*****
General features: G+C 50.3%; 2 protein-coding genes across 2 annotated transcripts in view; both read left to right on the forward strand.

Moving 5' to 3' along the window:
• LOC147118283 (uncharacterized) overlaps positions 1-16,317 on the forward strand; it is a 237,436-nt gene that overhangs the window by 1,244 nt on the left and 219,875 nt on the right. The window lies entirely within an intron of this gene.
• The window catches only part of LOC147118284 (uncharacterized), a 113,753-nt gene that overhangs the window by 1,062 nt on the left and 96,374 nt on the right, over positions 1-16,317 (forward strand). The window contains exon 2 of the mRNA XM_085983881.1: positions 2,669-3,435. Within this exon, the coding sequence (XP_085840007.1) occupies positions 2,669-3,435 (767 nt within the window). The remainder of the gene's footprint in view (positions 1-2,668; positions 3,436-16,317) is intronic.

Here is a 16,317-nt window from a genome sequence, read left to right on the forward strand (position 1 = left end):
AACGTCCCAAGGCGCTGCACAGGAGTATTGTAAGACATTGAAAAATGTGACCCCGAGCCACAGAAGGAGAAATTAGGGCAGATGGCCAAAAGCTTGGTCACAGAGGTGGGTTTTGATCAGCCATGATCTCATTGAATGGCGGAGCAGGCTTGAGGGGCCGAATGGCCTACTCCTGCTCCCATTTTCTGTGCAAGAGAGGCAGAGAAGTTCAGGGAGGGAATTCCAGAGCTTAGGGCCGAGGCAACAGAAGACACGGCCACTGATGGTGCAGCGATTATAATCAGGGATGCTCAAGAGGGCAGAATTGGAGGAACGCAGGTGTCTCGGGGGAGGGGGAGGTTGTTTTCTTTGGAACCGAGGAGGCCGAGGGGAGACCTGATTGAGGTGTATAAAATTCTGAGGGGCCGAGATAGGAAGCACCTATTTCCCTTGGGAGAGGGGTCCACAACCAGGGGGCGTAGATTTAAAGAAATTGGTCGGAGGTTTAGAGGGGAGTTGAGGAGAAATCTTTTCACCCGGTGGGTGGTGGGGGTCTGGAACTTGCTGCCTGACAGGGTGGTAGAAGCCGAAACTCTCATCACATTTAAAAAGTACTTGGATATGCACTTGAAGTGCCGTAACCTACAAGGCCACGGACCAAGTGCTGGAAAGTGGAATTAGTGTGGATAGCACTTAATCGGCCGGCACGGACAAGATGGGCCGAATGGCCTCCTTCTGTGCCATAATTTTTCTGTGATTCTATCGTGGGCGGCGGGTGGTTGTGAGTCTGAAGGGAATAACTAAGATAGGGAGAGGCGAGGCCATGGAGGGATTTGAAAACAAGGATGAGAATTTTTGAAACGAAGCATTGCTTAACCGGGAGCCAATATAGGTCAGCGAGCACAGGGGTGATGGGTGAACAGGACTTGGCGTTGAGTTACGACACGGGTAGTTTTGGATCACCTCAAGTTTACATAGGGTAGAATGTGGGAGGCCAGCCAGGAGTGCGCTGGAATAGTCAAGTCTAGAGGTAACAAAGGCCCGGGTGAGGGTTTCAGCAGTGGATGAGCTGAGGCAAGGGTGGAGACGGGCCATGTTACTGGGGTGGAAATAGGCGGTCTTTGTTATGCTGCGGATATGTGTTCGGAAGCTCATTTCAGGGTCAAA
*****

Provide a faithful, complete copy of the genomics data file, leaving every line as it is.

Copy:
General features: G+C 50.3%; 2 protein-coding genes across 2 annotated transcripts in view; both read left to right on the forward strand.

Moving 5' to 3' along the window:
• LOC147118283 (uncharacterized) overlaps positions 1-16,317 on the forward strand; it is a 237,436-nt gene that overhangs the window by 1,244 nt on the left and 219,875 nt on the right. The window lies entirely within an intron of this gene.
• The window catches only part of LOC147118284 (uncharacterized), a 113,753-nt gene that overhangs the window by 1,062 nt on the left and 96,374 nt on the right, over positions 1-16,317 (forward strand). The window contains exon 2 of the mRNA XM_085983881.1: positions 2,669-3,435. Within this exon, the coding sequence (XP_085840007.1) occupies positions 2,669-3,435 (767 nt within the window). The remainder of the gene's footprint in view (positions 1-2,668; positions 3,436-16,317) is intronic.

Here is a 16,317-nt window from a genome sequence, read left to right on the forward strand (position 1 = left end):
AACGTCCCAAGGCGCTGCACAGGAGTATTGTAAGACATTGAAAAATGTGACCCCGAGCCACAGAAGGAGAAATTAGGGCAGATGGCCAAAAGCTTGGTCACAGAGGTGGGTTTTGATCAGCCATGATCTCATTGAATGGCGGAGCAGGCTTGAGGGGCCGAATGGCCTACTCCTGCTCCCATTTTCTGTGCAAGAGAGGCAGAGAAGTTCAGGGAGGGAATTCCAGAGCTTAGGGCCGAGGCAACAGAAGACACGGCCACTGATGGTGCAGCGATTATAATCAGGGATGCTCAAGAGGGCAGAATTGGAGGAACGCAGGTGTCTCGGGGGAGGGGGAGGTTGTTTTCTTTGGAACCGAGGAGGCCGAGGGGAGACCTGATTGAGGTGTATAAAATTCTGAGGGGCCGAGATAGGAAGCACCTATTTCCCTTGGGAGAGGGGTCCACAACCAGGGGGCGTAGATTTAAAGAAATTGGTCGGAGGTTTAGAGGGGAGTTGAGGAGAAATCTTTTCACCCGGTGGGTGGTGGGGGTCTGGAACTTGCTGCCTGACAGGGTGGTAGAAGCCGAAACTCTCATCACATTTAAAAAGTACTTGGATATGCACTTGAAGTGCCGTAACCTACAAGGCCACGGACCAAGTGCTGGAAAGTGGAATTAGTGTGGATAGCACTTAATCGGCCGGCACGGACAAGATGGGCCGAATGGCCTCCTTCTGTGCCATAATTTTTCTGTGATTCTATCGTGGGCGGCGGGTGGTTGTGAGTCTGAAGGGAATAACTAAGATAGGGAGAGGCGAGGCCATGGAGGGATTTGAAAACAAGGATGAGAATTTTTGAAACGAAGCATTGCTTAACCGGGAGCCAATATAGGTCAGCGAGCACAGGGGTGATGGGTGAACAGGACTTGGCGTTGAGTTACGACACGGGTAGTTTTGGATCACCTCAAGTTTACATAGGGTAGAATGTGGGAGGCCAGCCAGGAGTGCGCTGGAATAGTCAAGTCTAGAGGTAACAAAGGCCCGGGTGAGGGTTTCAGCAGTGGATGAGCTGAGGCAAGGGTGGAGACGGGCCATGTTACTGGGGTGGAAATAGGCGGTCTTTGTTATGCTGCGGATATGTGTTCGGAAGCTCATTTCAGGGTCAAA